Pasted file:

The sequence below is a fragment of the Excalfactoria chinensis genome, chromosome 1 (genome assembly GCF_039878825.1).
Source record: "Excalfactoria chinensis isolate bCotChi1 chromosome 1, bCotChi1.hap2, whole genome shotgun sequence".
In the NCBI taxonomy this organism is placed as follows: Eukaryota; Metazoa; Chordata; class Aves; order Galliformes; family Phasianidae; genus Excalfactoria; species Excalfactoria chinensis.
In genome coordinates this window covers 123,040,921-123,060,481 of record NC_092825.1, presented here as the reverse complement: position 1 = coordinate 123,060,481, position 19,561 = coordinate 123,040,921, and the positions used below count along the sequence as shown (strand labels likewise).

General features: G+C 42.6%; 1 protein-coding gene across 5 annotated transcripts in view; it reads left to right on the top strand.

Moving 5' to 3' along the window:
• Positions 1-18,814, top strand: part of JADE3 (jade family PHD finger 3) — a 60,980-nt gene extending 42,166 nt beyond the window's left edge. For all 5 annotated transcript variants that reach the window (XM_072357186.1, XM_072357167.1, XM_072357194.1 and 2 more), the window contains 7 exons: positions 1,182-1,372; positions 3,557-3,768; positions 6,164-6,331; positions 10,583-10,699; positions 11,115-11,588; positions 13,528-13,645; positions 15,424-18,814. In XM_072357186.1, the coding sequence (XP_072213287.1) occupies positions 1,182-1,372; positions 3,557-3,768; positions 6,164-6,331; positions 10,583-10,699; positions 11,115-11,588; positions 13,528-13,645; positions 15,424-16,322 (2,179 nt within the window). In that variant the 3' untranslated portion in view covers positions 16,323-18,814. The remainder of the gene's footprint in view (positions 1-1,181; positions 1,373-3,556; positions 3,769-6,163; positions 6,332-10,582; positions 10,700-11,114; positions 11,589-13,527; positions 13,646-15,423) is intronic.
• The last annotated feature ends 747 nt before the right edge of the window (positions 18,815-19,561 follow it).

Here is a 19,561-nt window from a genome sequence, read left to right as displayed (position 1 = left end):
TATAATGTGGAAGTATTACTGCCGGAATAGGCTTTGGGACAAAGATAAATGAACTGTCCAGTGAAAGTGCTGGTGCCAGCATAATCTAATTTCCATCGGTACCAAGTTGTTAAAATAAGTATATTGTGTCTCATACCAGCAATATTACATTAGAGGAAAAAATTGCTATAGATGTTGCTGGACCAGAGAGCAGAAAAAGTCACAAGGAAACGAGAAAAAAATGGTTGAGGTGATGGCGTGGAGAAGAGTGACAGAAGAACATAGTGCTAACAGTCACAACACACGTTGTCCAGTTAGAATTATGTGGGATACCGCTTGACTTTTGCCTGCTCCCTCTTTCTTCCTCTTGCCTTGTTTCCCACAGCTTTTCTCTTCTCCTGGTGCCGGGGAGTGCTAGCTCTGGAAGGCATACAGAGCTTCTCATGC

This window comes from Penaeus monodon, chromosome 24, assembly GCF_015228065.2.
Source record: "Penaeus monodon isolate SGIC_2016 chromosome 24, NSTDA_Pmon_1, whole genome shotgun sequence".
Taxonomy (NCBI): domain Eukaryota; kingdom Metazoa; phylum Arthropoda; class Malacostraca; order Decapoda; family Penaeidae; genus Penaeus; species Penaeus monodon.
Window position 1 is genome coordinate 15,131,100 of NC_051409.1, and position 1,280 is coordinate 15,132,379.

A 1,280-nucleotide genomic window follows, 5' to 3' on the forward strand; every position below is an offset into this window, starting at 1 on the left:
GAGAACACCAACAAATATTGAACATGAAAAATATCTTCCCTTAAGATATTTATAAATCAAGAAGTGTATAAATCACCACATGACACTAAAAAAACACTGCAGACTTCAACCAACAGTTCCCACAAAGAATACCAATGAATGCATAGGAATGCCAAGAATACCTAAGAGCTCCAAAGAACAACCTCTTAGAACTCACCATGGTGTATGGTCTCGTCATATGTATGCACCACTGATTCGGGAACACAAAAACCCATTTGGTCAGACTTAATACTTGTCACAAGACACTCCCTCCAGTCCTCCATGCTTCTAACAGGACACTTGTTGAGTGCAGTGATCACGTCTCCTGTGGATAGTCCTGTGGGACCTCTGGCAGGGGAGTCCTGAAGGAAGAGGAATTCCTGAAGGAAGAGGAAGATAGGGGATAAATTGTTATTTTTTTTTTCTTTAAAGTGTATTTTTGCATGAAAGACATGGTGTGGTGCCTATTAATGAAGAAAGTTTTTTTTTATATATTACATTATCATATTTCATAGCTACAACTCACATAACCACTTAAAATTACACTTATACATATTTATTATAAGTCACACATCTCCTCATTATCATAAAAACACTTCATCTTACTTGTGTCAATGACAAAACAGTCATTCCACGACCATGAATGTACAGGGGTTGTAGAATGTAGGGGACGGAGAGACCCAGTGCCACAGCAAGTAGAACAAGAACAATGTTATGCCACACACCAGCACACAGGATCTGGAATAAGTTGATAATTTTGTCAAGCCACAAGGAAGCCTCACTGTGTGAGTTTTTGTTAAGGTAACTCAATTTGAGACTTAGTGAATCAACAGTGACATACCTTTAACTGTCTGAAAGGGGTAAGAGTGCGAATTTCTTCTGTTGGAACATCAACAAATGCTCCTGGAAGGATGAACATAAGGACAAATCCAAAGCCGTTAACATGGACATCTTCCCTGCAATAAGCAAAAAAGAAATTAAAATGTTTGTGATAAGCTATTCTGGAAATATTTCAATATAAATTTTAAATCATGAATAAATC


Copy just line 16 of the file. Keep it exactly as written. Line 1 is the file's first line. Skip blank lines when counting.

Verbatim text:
GAGAACACCAACAAATATTGAACATGAAAAATATCTTCCCTTAAGATATTTATAAATCAAGAAGTGTATAAATCACCACATGACACTAAAAAAACACTGCAGACTTCAACCAACAGTTCCCACAAAGAATACCAATGAATGCATAGGAATGCCAAGAATACCTAAGAGCTCCAAAGAACAACCTCTTAGAACTCACCATGGTGTATGGTCTCGTCATATGTATGCACCACTGATTCGGGAACACAAAAACCCATTTGGTCAGACTTAATACTTGTCACAAGACACTCCCTCCAGTCCTCCATGCTTCTAACAGGACACTTGTTGAGTGCAGTGATCACGTCTCCTGTGGATAGTCCTGTGGGACCTCTGGCAGGGGAGTCCTGAAGGAAGAGGAATTCCTGAAGGAAGAGGAAGATAGGGGATAAATTGTTATTTTTTTTTTCTTTAAAGTGTATTTTTGCATGAAAGACATGGTGTGGTGCCTATTAATGAAGAAAGTTTTTTTTTATATATTACATTATCATATTTCATAGCTACAACTCACATAACCACTTAAAATTACACTTATACATATTTATTATAAGTCACACATCTCCTCATTATCATAAAAACACTTCATCTTACTTGTGTCAATGACAAAACAGTCATTCCACGACCATGAATGTACAGGGGTTGTAGAATGTAGGGGACGGAGAGACCCAGTGCCACAGCAAGTAGAACAAGAACAATGTTATGCCACACACCAGCACACAGGATCTGGAATAAGTTGATAATTTTGTCAAGCCACAAGGAAGCCTCACTGTGTGAGTTTTTGTTAAGGTAACTCAATTTGAGACTTAGTGAATCAACAGTGACATACCTTTAACTGTCTGAAAGGGGTAAGAGTGCGAATTTCTTCTGTTGGAACATCAACAAATGCTCCTGGAAGGATGAACATAAGGACAAATCCAAAGCCGTTAACATGGACATCTTCCCTGCAATAAGCAAAAAAGAAATTAAAATGTTTGTGATAAGCTATTCTGGAAATATTTCAATATAAATTTTAAATCATGAATAAATC